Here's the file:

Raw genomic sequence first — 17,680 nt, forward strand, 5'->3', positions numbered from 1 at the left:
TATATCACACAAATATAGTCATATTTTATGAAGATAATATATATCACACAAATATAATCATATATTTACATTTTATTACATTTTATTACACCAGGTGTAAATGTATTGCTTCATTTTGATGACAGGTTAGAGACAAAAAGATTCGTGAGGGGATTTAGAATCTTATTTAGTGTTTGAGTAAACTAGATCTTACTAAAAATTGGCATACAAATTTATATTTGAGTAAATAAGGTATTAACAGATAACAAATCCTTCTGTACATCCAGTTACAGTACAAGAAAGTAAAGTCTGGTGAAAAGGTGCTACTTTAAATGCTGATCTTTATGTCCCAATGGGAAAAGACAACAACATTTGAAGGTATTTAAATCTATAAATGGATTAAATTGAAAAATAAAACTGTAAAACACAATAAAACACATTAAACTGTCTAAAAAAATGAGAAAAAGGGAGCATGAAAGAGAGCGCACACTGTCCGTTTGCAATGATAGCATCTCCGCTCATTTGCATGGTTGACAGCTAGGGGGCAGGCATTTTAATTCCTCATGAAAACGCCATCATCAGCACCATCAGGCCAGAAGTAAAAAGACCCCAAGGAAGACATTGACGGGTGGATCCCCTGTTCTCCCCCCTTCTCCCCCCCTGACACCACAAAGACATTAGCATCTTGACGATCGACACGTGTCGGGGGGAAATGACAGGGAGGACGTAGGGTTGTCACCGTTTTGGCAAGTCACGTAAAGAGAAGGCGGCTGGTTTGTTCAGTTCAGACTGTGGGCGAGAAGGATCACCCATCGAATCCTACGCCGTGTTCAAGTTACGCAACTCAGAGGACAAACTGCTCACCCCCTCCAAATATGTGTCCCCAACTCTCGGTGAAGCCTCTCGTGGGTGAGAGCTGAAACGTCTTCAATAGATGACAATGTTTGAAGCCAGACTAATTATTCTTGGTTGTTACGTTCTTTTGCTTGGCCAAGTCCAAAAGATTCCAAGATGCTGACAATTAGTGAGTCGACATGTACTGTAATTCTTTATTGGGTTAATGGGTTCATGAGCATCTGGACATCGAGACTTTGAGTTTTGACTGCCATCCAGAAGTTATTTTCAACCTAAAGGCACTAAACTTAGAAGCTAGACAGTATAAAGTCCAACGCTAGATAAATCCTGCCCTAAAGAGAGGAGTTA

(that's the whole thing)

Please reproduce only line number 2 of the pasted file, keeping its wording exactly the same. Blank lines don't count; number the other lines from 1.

TATATCACACAAATATAGTCATATTTTATGAAGATAATATATATCACACAAATATAATCATATATTTACATTTTATTACATTTTATTACACCAGGTGTAAATGTATTGCTTCATTTTGATGACAGGTTAGAGACAAAAAGATTCGTGAGGGGATTTAGAATCTTATTTAGTGTTTGAGTAAACTAGATCTTACTAAAAATTGGCATACAAATTTATATTTGAGTAAATAAGGTATTAACAGATAACAAATCCTTCTGTACATCCAGTTACAGTACAAGAAAGTAAAGTCTGGTGAAAAGGTGCTACTTTAAATGCTGATCTTTATGTCCCAATGGGAAAAGACAACAACATTTGAAGGTATTTAAATCTATAAATGGATTAAATTGAAAAATAAAACTGTAAAACACAATAAAACACATTAAACTGTCTAAAAAAATGAGAAAAAGGGAGCATGAAAGAGAGCGCACACTGTCCGTTTGCAATGATAGCATCTCCGCTCATTTGCATGGTTGACAGCTAGGGGGCAGGCATTTTAATTCCTCATGAAAACGCCATCATCAGCACCATCAGGCCAGAAGTAAAAAGACCCCAAGGAAGACATTGACGGGTGGATCCCCTGTTCTCCCCCCTTCTCCCCCCCTGACACCACAAAGACATTAGCATCTTGACGATCGACACGTGTCGGGGGGAAATGACAGGGAGGACGTAGGGTTGTCACCGTTTTGGCAAGTCACGTAAAGAGAAGGCGGCTGGTTTGTTCAGTTCAGACTGTGGGCGAGAAGGATCACCCATCGAATCCTACGCCGTGTTCAAGTTACGCAACTCAGAGGACAAACTGCTCACCCCCTCCAAATATGTGTCCCCAACTCTCGGTGAAGCCTCTCGTGGGTGAGAGCTGAAACGTCTTCAATAGATGACAATGTTTGAAGCCAGACTAATTATTCTTGGTTGTTACGTTCTTTTGCTTGGCCAAGTCCAAAAGATTCCAAGATGCTGACAATTAGTGAGTCGACATGTACTGTAATTCTTTATTGGGTTAATGGGTTCATGAGCATCTGGACATCGAGACTTTGAGTTTTGACTGCCATCCAGAAGTTATTTTCAACCTAAAGGCACTAAACTTAGAAGCTAGACAGTATAAAGTCCAACGCTAGATAAATCCTGCCCTAAAGAGAGGAGTTA